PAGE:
ORLANDO, Fla. -- When nearly 50,000 people gathered in the soft twilight here on Monday to hear Barack Obama and Hillary Rodham Clinton, the rally was eye-opening not only for its size but also for its timing. Even last summer, few observers expected that Obama would still be competitive in late October in Florida, which had trended sharply toward the GOP since its disputed 537-vote margin tilted the 2000 presidential election to George W. Bush. But this protean state has emerged as the ultimate test of Obama's ambition to redraw the electoral map by reshaping the electorate.
As he is doing across the country, Obama is blanketing Florida with staff, offices, and advertising, and he is attracting droves of volunteers. But here, in a state that John McCain cannot win without, Obama is facing one of the nation's most effective Republican organizations. The collision has produced a sun-splashed tank battle of a campaign.
Obama's side took round one. Through their persistent registration drive, Florida Democrats have doubled their lead in registered voters since last year, from about 312,000 to almost 660,000, according to state figures released on Monday. That surge of new registrants -- plus 600,000 African-Americans and an overlapping 900,000 young people who were already registered in 2004 but didn't vote -- could "fundamentally change the state," says Obama deputy campaign manager Steve Hildebrand, who has decamped to Miami to direct operations there.
Perhaps. But only if Democrats get their voters to the polls, something they traditionally haven't done as well as the state's Republicans. To reverse the historic pattern, Obama is relying on volunteers such as Roscoe Brown and Scott Warner, who spent last Sunday afternoon canvassing a low-income racially mixed garden-apartment complex in distant southwest Orlando.
Brown, an African-American retired Defense Department employee who still walks with a ramrod bearing that testifies to his Vietnam-era tour in the Army, did most of the talking. Armed with a list of residents identified through phone calls as Obama supporters, he was gregarious and gently relentless at the door. When a group of young girls playing on tattered couches abandoned beside a garbage bin began chanting Obama's name, Brown chanted with them and then gave them fliers to take home. The girls immediately raced to their doors, scattering like birds off a wire.
Brown and Warner did well. Almost everyone they approached was an Obama supporter, and many were receptive when the two suggested that they take advantage of Florida's early-voting period, which opened the next day (with long lines in many places). None was more enthusiastic than Shirley McIlwain, an older African-American woman who is a retired retail manager. She told Brown she was bringing six of her children and grandchildren to vote on Monday for the man who could be the first black president. "I thought I'd never see this," she said. "I thought it would be my grandkids."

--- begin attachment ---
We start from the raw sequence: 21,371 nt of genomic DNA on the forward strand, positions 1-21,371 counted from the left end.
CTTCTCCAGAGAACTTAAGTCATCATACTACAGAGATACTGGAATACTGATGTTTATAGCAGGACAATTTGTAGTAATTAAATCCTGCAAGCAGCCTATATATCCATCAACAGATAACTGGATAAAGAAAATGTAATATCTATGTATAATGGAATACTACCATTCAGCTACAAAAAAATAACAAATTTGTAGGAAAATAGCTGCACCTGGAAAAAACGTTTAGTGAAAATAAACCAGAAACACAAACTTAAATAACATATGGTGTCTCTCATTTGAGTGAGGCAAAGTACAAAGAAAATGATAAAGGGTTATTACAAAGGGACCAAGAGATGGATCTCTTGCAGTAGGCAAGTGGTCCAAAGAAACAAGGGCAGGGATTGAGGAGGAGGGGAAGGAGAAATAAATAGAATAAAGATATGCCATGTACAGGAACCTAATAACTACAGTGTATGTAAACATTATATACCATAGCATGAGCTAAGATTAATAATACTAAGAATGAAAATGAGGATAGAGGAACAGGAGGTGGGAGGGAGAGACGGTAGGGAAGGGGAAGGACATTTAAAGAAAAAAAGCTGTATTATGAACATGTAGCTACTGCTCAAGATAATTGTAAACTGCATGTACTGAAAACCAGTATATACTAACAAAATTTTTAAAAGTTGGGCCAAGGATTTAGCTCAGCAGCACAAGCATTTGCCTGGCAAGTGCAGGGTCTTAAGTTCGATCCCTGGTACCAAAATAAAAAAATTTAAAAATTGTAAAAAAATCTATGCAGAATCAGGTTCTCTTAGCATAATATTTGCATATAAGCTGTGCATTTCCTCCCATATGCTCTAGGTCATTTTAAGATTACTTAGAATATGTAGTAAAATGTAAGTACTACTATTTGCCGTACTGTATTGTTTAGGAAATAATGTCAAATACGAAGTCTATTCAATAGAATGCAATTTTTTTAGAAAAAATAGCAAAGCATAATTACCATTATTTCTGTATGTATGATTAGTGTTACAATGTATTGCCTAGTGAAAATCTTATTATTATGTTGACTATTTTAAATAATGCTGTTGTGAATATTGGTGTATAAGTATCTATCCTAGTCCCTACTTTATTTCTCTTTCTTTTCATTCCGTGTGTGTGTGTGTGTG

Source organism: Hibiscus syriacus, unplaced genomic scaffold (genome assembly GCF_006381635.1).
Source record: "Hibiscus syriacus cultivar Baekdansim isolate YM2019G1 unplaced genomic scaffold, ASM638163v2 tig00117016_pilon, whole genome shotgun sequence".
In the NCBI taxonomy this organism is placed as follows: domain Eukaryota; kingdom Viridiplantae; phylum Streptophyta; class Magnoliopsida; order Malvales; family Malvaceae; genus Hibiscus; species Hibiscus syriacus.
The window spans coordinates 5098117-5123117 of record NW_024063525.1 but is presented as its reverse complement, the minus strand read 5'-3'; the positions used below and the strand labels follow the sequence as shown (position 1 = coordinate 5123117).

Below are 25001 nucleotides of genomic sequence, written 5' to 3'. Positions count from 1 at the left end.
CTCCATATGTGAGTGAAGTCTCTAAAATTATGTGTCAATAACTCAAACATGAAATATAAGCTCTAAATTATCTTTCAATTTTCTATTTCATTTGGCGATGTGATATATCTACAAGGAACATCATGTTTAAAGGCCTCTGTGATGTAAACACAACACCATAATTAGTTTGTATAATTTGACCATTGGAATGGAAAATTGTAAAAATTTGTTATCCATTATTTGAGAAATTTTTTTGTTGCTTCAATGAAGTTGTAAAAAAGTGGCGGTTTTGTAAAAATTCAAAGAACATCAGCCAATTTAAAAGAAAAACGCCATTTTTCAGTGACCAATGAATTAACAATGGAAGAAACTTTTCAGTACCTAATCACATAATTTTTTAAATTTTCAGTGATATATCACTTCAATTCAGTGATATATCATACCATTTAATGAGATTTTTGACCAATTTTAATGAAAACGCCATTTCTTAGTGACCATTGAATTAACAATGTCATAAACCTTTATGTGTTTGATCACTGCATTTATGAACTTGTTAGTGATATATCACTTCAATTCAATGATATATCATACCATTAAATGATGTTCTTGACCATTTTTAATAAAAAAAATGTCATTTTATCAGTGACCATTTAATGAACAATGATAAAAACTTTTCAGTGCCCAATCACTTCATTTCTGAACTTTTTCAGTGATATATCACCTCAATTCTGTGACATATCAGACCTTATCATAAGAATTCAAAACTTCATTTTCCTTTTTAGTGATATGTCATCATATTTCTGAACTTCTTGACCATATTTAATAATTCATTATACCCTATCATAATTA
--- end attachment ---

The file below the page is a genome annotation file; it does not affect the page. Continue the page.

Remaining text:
Obama's onslaught has provoked some remarkable public grumbling about the quality of the McCain operation from a Florida Republican hierarchy usually known for its discipline (as the 2000 presidential recount demonstrated). But Buzz Jacobs, McCain's regional director, says that the campaign is "on pace to meet or exceed" the volunteer-recruitment and voter-contact benchmarks of Bush's cutting-edge 2004 re-election campaign. Lew Oliver, the veteran Orlando-area GOP chairman, likewise insists, "Our effort this year is larger."
Despite the GOP's intramural tension, muscle memory alone guarantees a formidable Republican effort. Through Tuesday, registered Republicans had returned almost 104,000 more absentee ballots statewide than had Democrats, continuing a long-standing GOP advantage. At the Orlando party headquarters, a wall chart shows that the most productive volunteers last weekend each made more than 500 phone calls per day to Republicans who requested but hadn't returned absentee ballots. One of those dialing is Sandra Marant, a Hispanic woman from Orlando who arrives promptly each morning after dropping her children off at school. "Last night," she said with a laugh, "my husband said, 'Sandra, this house is a mess. It's dirty.' I said, 'I'll clean it up after the election.'"
Obama, riding a wave of economic discontent, has already won a tactical victory by forcing McCain to work so hard for Florida, which gave Bush an edge of nearly 400,000 votes last time. Obama can win without Florida; McCain can't. But the result here will provide a telling measure of how deeply into Republican territory Obama can advance in a campaign whose mammoth scale across all the big battleground states is redefining what it means to run for president.
This article appears in the October 25, 2008 edition of National Journal Magazine.
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